Sunday, July 7, 2013

Fourth of July from the Seventh of July

Sometimes there are obstacles at
the random placement of the quadrats.
Arianna found a stump in her quadrat.
 While I was at home this weekend, I discovered that it is difficult to describe doing a meadow plant survey in a way that makes it sound fun.  Several times this weekend, I would explain that we put down a pvc frame, identify all of the plants in that frame, and estimate the percent cover of each species.  "We do that for about eight hours a day," I would say, and they would reply, "so you count grass for eight hours a day."

It helped if I actually demonstrated the proper plant counting stance or maybe picked up a blade of grass to point out the anatomical features that could be used to identify the species. Maybe that made it sound more fun.  Maybe not.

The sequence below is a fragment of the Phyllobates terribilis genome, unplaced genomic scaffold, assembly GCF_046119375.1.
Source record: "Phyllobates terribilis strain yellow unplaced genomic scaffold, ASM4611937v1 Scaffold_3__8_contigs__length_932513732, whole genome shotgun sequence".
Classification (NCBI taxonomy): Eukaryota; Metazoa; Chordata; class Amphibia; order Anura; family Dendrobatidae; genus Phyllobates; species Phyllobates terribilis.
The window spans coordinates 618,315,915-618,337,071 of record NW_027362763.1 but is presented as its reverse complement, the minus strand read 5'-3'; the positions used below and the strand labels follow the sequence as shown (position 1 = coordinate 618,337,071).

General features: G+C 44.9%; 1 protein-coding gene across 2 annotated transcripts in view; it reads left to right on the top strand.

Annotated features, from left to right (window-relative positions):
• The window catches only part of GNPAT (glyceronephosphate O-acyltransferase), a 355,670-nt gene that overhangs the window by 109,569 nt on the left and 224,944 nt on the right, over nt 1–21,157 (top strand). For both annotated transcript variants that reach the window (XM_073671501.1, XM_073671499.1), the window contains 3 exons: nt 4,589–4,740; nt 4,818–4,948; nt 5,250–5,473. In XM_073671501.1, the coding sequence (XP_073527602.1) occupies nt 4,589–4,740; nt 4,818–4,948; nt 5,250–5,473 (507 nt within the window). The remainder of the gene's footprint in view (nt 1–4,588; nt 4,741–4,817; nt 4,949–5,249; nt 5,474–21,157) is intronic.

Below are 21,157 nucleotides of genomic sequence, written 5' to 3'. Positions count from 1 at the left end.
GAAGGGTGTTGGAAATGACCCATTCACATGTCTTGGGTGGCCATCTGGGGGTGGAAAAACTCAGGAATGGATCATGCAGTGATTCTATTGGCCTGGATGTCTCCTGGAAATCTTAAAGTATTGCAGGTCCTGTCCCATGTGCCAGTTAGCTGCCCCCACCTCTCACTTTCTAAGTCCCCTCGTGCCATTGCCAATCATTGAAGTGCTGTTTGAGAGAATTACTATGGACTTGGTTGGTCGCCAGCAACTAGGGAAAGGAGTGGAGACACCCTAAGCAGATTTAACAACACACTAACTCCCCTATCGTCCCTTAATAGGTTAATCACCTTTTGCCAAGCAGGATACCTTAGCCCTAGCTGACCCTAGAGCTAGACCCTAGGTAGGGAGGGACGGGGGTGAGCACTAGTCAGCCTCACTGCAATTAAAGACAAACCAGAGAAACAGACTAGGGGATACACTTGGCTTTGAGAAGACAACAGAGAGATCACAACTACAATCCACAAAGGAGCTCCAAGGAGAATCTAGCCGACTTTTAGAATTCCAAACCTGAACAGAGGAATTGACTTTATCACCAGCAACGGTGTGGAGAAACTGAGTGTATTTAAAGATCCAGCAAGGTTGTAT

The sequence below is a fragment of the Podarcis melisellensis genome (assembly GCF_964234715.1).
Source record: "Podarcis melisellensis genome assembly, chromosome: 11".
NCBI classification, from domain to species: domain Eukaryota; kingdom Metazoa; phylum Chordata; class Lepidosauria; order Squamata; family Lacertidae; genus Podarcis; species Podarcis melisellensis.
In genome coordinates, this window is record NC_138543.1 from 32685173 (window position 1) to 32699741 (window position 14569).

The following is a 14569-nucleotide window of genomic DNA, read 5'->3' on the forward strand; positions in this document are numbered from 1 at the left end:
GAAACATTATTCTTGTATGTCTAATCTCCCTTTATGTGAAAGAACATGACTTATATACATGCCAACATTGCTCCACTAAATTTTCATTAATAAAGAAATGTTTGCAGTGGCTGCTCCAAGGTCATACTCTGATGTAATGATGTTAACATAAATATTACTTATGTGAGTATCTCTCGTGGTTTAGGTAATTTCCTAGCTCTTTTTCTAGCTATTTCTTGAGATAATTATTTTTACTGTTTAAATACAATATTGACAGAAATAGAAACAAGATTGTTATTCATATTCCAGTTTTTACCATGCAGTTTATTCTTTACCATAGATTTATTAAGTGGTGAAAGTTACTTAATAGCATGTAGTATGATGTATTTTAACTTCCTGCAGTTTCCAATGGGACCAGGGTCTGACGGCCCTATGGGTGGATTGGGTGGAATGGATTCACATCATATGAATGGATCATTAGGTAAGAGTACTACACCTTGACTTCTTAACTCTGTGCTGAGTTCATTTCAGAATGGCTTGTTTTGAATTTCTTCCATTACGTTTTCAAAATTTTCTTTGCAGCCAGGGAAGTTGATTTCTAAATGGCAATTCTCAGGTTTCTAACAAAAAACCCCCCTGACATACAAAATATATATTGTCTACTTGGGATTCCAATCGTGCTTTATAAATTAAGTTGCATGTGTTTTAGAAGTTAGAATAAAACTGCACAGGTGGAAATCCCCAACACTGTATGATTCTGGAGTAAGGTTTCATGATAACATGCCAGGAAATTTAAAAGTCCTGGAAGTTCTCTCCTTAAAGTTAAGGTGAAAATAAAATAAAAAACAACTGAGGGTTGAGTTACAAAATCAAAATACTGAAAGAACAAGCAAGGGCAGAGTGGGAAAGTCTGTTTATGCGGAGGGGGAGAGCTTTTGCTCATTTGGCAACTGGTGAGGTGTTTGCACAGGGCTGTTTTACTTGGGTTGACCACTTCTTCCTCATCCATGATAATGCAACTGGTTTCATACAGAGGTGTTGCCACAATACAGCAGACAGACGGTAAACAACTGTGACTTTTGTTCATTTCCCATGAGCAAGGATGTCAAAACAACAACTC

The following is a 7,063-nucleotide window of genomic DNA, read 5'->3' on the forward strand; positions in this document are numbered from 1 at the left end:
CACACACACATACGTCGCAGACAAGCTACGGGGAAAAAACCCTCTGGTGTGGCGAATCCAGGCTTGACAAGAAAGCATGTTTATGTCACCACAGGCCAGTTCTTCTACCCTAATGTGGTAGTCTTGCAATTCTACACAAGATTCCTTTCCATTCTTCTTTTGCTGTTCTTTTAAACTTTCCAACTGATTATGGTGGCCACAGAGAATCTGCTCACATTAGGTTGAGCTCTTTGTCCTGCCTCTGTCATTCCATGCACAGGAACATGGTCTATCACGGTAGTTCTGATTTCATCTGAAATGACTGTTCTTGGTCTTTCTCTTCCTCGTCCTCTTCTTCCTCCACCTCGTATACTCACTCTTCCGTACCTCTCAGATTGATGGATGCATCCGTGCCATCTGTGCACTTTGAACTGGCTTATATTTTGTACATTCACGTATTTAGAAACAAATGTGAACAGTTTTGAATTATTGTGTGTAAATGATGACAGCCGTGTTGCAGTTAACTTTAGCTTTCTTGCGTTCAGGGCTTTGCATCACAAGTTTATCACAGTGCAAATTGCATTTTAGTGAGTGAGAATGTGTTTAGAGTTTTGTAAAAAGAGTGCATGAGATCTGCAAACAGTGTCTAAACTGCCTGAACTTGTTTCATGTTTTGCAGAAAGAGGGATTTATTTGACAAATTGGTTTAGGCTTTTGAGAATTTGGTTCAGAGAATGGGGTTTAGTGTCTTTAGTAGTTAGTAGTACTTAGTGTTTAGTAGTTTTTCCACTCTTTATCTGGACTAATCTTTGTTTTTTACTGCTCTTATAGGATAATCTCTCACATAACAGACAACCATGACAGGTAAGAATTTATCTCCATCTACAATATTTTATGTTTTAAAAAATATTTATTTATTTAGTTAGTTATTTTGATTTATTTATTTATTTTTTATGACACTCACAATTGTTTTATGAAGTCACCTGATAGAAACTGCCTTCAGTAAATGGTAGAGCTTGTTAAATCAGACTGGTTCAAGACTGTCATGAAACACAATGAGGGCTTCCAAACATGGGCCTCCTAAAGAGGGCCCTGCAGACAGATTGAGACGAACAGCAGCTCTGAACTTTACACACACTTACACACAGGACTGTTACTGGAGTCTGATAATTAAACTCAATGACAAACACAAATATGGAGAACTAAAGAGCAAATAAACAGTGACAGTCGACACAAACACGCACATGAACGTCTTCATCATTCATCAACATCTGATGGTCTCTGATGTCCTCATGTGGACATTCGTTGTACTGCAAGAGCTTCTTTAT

We worked on the Fourth of July.  I tried to get some pictures of various inflorescence (flower clusters) while we were in the field.  I noticed that the tiger lilies (Lilium columbianum) were really blossoming this week compared to the week before.  According to Pojar and Mackinnon, the bulbs of these flowers can be steamed or boiled to be eaten or used as a peppery spice.

I'm pretty sure that this is orange agoseris (Agoseris aurantiaca).  Pojar says that the leaves of this plant can be "chewed for pleasure."

 These are the wispy inflorescence of a Stipa occidentalis.

 I think that this Bromus has pollen falling out of it.
This is the another carex sedge.  This is Carex pachystachya.  

While the rest of the group is measuring ground cover, Nico from France is doing separate measurements of saplings growing in the meadow.  Liam has been helping with this on some days, but I don't know all of the details yet. 

I was at a wedding this weekend.  Erin and Eddie from work.  During the middle of the ceremony, a swainson's thrush like the one that calls outside my window started singing.  I'm sure it wasn't the same one but it could have been a relative.  It seemed much more appropriate to sing during the wedding ceremony than at 5 in the morning.

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